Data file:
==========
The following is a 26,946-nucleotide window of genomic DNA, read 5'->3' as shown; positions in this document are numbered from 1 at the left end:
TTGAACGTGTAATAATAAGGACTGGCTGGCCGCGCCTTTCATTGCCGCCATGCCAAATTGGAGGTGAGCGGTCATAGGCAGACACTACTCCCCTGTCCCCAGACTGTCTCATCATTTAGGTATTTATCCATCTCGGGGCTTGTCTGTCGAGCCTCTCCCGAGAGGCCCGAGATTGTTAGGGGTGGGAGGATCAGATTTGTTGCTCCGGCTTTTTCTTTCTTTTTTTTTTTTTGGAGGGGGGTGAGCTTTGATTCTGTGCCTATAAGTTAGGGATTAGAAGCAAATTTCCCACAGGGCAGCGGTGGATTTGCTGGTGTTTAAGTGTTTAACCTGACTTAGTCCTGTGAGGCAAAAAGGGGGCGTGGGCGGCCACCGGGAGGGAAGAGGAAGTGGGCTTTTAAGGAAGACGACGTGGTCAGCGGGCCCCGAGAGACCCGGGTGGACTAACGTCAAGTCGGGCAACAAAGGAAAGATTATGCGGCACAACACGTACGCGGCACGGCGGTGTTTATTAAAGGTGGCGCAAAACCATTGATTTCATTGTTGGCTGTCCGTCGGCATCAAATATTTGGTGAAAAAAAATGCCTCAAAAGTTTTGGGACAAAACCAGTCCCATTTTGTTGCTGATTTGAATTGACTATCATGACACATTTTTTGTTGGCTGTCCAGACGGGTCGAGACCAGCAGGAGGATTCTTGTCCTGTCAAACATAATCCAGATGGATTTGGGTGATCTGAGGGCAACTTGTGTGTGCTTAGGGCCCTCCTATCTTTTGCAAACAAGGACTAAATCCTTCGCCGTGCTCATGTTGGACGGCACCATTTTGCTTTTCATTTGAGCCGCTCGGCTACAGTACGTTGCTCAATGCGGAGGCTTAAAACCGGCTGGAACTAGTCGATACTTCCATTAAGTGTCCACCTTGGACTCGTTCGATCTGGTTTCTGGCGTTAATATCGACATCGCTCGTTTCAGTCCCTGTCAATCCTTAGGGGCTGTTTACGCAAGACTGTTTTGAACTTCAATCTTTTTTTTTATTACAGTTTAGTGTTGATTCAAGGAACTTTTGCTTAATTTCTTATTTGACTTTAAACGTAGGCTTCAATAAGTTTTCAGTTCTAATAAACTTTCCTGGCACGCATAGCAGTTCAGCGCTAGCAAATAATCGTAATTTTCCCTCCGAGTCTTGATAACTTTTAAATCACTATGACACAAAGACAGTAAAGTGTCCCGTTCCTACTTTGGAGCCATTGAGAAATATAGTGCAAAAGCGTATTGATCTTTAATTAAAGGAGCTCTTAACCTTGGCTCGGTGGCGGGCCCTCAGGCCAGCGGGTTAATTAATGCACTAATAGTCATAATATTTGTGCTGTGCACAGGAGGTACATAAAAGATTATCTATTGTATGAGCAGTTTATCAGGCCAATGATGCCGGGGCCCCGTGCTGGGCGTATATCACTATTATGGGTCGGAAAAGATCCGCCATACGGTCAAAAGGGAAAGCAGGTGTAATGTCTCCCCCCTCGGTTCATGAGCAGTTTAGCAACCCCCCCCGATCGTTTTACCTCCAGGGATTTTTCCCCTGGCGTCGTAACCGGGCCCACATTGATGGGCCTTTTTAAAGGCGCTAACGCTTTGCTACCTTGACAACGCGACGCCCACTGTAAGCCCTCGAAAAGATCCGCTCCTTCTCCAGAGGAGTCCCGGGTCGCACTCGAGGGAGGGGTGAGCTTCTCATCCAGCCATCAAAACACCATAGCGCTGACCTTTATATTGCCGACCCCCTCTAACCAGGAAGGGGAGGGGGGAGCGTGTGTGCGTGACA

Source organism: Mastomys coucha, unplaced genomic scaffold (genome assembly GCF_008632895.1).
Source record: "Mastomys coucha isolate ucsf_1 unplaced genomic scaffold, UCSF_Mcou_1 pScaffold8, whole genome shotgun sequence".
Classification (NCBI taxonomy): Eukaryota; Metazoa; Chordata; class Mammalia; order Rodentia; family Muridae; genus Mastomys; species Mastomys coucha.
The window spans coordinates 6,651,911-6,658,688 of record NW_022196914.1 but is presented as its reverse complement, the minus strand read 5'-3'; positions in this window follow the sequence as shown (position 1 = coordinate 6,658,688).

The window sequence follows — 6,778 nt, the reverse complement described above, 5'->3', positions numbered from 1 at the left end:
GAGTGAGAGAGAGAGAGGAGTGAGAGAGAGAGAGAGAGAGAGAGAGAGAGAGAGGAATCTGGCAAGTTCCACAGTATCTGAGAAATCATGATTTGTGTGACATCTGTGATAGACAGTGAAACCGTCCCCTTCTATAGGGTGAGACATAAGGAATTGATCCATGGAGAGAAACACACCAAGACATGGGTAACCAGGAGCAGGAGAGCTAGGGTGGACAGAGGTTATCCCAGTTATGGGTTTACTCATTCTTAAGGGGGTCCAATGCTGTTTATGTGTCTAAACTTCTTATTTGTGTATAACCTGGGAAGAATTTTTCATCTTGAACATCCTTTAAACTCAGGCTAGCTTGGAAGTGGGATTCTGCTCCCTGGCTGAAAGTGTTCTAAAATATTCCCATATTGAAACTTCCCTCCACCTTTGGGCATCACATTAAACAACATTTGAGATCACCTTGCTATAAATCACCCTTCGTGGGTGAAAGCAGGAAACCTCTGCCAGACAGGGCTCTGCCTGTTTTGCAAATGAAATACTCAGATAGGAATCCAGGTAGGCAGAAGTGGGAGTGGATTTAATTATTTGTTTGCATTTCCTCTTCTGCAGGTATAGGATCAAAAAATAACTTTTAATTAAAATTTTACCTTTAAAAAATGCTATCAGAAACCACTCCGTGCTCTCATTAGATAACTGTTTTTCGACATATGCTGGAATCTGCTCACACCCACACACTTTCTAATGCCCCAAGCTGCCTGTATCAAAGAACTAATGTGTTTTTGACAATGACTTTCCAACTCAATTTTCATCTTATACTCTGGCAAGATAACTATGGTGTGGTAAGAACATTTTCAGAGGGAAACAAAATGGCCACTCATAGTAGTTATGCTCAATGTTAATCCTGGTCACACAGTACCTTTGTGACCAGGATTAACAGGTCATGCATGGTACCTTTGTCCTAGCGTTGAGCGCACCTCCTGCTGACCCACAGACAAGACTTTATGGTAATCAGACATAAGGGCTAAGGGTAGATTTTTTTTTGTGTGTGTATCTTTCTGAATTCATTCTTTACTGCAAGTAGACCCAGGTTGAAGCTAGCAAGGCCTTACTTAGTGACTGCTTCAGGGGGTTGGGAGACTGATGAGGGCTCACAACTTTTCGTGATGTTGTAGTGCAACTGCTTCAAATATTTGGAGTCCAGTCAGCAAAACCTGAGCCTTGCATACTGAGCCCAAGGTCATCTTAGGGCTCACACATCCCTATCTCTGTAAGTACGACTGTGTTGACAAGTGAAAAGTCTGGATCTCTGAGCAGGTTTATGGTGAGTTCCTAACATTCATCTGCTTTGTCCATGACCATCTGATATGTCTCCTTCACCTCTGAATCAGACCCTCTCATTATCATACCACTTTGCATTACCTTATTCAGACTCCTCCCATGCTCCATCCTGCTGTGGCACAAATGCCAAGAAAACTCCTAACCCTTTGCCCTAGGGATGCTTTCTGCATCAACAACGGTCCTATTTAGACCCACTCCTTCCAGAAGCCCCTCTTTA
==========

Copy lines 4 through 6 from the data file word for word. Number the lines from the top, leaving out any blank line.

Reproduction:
Source record: "Mastomys coucha isolate ucsf_1 unplaced genomic scaffold, UCSF_Mcou_1 pScaffold8, whole genome shotgun sequence".
Classification (NCBI taxonomy): Eukaryota; Metazoa; Chordata; class Mammalia; order Rodentia; family Muridae; genus Mastomys; species Mastomys coucha.
The window spans coordinates 6,651,911-6,658,688 of record NW_022196914.1 but is presented as its reverse complement, the minus strand read 5'-3'; positions in this window follow the sequence as shown (position 1 = coordinate 6,658,688).